Gyms offer classes at times. It may not your typical class, but it can bring you to a teacher who can offer private tutorial or even refer you to a school. Ask any traveler on the premisis if they know of any yoga schools. It is possible there are none, so be prepared to not always find an actual school.
Yoga investigation yields results
Brilliant, victory is at hand and schools have been found. Now is the time to take a few more minutes to ensure your research will fit in with your traveling time frame to avoid any unpleasant surprises.
Once you’ve found a few potential options, write to the schools and double check their location to find a school conveniently located and easily accessible. Classes tend to be early in the morning or even later in the evening, so you do want to make sure you can get there safely and in a timely fashion.
“While you are at it, inquire about the price and availability of gear: are mats available for rent? How much?”
Confirm their schedules to ensure you don’t walk, tuktuk, dala dala, rickshaw or cab your way there for 7am when the class has been moved to 10am or that the school is closed for 2 weeks while the teacher is on vacation. It’ll avoid a waste of time. If they do not have an email, ask you hostel or hotel reception to place a call on your behalf. While you are at it, inquire about the price and availability of gear: are mats available for rent? How much?
Keep in mind that what you may find could be different from what you are used to. Bikram may not be practiced, but Vinyasa Flow may be readily available. Open your practice up and enjoy! Teachers all have their own style, it’s no surprise. Talk to your temporary teacher about your background, what you like/dislike, make all injuries or difficulties known and listen to yourself to avoid injuries.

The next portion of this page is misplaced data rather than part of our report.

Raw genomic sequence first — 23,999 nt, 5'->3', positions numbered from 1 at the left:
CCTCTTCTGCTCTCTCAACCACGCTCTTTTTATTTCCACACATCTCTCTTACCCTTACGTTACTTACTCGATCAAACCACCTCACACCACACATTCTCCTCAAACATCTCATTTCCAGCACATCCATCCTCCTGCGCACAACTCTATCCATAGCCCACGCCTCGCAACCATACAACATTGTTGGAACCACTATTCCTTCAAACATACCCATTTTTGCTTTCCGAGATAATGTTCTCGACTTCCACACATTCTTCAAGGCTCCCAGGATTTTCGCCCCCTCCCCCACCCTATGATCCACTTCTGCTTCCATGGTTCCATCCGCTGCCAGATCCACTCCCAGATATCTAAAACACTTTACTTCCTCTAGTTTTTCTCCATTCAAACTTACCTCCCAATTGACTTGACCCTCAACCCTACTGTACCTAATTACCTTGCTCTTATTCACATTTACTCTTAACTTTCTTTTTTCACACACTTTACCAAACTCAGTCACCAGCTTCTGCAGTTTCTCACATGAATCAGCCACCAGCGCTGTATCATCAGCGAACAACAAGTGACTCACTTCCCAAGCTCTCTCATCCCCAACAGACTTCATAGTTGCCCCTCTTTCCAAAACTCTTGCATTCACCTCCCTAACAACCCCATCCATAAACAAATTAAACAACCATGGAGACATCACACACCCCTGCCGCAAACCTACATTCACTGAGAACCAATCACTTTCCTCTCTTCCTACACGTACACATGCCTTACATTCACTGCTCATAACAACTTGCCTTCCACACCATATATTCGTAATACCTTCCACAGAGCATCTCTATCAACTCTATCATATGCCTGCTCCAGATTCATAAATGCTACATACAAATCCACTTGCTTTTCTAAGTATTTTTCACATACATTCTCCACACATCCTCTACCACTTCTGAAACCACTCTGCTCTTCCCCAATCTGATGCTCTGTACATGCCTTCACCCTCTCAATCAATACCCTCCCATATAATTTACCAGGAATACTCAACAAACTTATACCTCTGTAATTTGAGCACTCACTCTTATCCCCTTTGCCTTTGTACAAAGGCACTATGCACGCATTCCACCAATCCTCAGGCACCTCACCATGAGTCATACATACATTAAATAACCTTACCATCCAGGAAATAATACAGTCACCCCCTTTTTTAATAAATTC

Share your findings. Take brochures from the school and leave them at your accommodation. Post a blog on a travel site or advertise on networking sites.
Packing for yoga on the road
Packing for any trip is always an exercise in self-restraint. Or at least it should be. Combining practicality, style and comfort when integrating yoga as part of your travels – think clothing that allows freedom of movement. Maybe not your new Muumuu though, but any t-shirt and comfy shorts will do.
Pack up comfortable clothes that can double as yoga attire or vice versa: thank tops, t-shirts, leggings, shorts. All can be worn for yoga or subsequently for exploration. Forgo any teeny tiny sports tops and daisy duke like shorts. Keep in mind that you may be visiting cultures that are more conservative.
“Pack up comfortable clothes that can double as yoga attire or vice versa”
If space is limited and your favorite sports bra has to be left behind, think of choosing a multi-function bra or buy a bikini that can double as beach and workout attire.
Yoga mats and props